Another not to be missed experience is the tea ceremony. No less serious than the Japanese tea experience but far less formal. The hostess, seated at a wooden platform, prepares the tea in a small glass pot on a burner in front of you, and sets out the tiny tasting cups with great flair. Taiwan is a major grower and exporter of Formosa Oolong fragrant tea and a vast variety of orchids, thanks to the rich volcanic soil that supports such superb quality tea, fruits, vegetables, and flowers.
Taipei is a very large city and covers an extensive area with roads and rivers meandering helter-skelter and sightseeing opportunities in virtually every direction. The fast, efficient, clean, silent, metro makes reaching many of the far-flung neighborhoods easier then surface travel due to the upsurge in cars and motor bikes; employing an experienced local guide to maneuver the confusing hodge-podge of streets, alleys, and boulevards cutting across each other in the down-town area, is a must. Thankfully we had Lilly who confidently navigated the bewildering city layout making sure we got a good overview of Taipei’s history and culture.
We began our tour at Chiang Kai-Shek Memorial Hall, a monumental edifice befitting the first, and longest reining, President of Taiwan. This imposing structure is flanked by the Opera House on the left and the Concert Hall on the right. Optically the two buildings are identical but there is a 5 meter height difference between them making the view - or viewer - seem slightly askew. If you want to put Chiang Kai-Shek and his movement into historical relevance or are simply interested in this colossal shift in Chinese fortunes, by all means visit the monument, but with so many places and things to see, we were content to move on and experience the results of what his move to Taiwan produced first-hand.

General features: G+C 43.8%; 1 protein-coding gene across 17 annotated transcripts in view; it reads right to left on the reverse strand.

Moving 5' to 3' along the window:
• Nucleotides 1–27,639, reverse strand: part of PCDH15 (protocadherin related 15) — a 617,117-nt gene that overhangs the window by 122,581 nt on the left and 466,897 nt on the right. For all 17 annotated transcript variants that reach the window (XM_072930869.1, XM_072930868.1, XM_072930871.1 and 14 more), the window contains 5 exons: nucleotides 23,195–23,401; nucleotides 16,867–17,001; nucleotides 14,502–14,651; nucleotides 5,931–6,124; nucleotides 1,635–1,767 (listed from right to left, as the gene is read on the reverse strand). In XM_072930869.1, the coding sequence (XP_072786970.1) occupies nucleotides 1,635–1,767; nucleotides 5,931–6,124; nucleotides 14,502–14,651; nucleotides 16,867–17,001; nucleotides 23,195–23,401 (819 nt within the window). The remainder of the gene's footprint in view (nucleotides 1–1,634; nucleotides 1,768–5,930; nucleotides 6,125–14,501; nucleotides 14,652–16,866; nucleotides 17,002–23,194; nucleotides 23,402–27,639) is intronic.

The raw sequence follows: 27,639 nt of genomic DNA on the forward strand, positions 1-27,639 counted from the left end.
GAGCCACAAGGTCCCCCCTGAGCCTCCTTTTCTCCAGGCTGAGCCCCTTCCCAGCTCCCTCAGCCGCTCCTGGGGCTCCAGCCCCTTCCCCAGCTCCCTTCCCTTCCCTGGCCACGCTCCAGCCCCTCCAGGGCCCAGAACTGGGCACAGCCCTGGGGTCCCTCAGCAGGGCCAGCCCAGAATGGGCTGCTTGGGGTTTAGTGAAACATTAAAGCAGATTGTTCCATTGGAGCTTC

Top of the list is a visit to the National Palace Museum, the repository of thousands of ancient art and artifacts from the Neolithic to the end of the Qing dynasty that were brought from the mainland with Chiang Kai-Shek and his army. Exquisite samples of Ming and Tang pottery, furniture, decorative items, jade and other precious stones, are laid out in a handsome high-tech building, built just to house these treasures. It is best to go early to avoid the crowds but if you find yourself in a mob-scene do not panic since the Chinese are disciplined tourists and tend to move in the prescribed direction and not monopolize the showcases as often happens in the west.
Religion has traditionally been one from column A and one from column B in Chinese culture, with disparate religious complexes existing sometimes side by side and worshipers following tenets from several belief systems. So that it was not surprising to find Baoan Temple, the foremost Taoist complex (originally built in 1760 and reconstructed in 1830) around the corner from the National Class Three Historic Site Confucius Temple (built in 1925 over the original 1879 site). The Baoan complex is replete with brightly colored ornate paintings, carvings, sculptures, decorated columns, and roof tiles, and provides eye candy galore, while the more sedate and refined Confucius building complex presents an ambiance conducive to reflection and contemplation. Understandable because simply speaking, Confucius was the great teacher while Taoism is renowned for healing arts. While similarities exist in layout and decoration in the two complexes the feeling is very different and both deserve much more than just a passing glance or photo op.